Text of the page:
How do sterols and stanols affect cholesterol levels?

Ozgen Dogan
Cardiology (Cardiovascular Disease)
Sterols and stanols are substances found in plants. They're present in small amounts in many fruits, vegetables, oils, nuts, seeds and legumes. They decrease bad cholesterol (low-density lipoprotein (LDL)) by reducing its absorption in the intestines. The effect of plant sterols on cholesterol has been known since the 1950s, but it wasn't until the 1990s that they were marketed in food, namely margarines. Chemically, plant sterols are very similar to cholesterol. When we eat them, they prevent real cholesterol from being absorbed. Instead, cholesterol leaves the body as waste.

It takes 2 to 3 grams of plant sterols on a daily basis to decrease low-density lipoprotein (LDL) by 10-14%. It's no easy feat to obtain this amount of plant sterols from eating plants. That's why margarines high in plant sterols have become popular.

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Herbal Supplements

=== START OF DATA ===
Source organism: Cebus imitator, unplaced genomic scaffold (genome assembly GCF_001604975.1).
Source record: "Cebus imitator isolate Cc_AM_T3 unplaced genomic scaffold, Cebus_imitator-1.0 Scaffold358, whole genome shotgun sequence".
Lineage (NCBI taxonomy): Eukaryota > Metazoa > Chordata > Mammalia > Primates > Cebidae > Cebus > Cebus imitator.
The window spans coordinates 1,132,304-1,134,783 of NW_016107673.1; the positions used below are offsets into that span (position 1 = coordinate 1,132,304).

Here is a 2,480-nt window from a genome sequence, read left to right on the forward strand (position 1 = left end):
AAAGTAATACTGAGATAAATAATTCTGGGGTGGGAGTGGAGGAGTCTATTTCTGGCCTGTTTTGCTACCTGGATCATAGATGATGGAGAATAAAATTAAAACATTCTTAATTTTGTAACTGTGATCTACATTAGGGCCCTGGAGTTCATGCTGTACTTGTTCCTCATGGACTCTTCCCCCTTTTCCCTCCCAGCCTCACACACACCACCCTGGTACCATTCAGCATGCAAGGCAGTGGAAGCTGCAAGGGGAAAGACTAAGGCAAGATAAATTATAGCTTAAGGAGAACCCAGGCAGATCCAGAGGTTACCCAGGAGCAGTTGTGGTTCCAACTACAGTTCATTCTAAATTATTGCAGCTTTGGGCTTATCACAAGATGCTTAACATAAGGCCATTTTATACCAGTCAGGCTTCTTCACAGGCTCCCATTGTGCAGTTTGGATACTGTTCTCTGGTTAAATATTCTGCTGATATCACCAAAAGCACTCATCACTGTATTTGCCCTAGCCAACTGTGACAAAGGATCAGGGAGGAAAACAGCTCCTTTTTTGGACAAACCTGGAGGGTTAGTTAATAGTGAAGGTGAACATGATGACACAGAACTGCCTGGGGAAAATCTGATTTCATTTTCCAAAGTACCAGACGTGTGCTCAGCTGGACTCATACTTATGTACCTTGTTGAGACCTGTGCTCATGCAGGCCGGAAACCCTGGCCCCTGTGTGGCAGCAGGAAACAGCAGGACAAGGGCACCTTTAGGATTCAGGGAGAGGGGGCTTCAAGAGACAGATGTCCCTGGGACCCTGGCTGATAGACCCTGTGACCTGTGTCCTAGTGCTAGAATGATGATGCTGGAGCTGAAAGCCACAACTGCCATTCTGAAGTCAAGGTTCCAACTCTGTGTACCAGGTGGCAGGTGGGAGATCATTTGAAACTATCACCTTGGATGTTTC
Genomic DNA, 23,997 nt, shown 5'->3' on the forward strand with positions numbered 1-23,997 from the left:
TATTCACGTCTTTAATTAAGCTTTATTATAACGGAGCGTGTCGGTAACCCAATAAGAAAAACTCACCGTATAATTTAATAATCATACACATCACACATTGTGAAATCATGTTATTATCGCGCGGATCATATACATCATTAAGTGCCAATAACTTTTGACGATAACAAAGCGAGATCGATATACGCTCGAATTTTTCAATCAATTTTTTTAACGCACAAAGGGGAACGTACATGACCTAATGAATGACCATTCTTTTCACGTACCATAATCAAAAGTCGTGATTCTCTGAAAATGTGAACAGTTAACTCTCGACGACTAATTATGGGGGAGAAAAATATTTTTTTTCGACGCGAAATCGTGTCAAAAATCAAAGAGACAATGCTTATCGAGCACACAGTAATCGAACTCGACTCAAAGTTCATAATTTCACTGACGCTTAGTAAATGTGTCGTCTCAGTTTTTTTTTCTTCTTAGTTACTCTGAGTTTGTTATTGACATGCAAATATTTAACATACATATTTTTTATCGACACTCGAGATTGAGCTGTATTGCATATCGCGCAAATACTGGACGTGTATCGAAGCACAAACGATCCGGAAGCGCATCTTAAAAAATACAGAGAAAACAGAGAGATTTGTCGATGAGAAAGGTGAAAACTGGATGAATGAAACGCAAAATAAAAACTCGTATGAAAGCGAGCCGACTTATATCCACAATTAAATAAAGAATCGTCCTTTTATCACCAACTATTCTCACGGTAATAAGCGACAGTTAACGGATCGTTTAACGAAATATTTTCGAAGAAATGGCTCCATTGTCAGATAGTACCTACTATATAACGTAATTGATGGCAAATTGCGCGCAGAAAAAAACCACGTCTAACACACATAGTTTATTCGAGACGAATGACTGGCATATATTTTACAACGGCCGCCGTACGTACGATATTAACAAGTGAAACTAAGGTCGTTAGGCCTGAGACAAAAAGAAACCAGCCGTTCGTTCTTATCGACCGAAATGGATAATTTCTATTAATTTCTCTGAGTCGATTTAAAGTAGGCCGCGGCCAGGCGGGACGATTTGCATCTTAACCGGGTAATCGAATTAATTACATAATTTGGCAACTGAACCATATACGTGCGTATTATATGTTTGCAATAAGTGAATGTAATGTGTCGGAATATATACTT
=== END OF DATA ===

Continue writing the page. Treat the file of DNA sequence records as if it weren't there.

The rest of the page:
Herbal Supplements

Herbal supplements are dietary supplements derived from nature. Herbal plants or parts of a plant are broken down and used for their scent, flavor and therapeutic benefits. When taken as a supplement, they can deliver strong benef...

its, however, herbal supplements are not regulated by the FDA and can have dangerous side effects. They act like drugs once in your system and can affect metabolism, circulation and excretion of other substances in your body. It is important to discuss with your doctor if you are on prescription medications, are breastfeeding or have chronic illnesses and want to add herbal supplements to your health regimen.
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Important: This content reflects information from various individuals and organizations and may offer alternative or opposing points of view. It should not be used for medical advice, diagnosis or treatment. As always, you should consult with your healthcare provider about your specific health needs.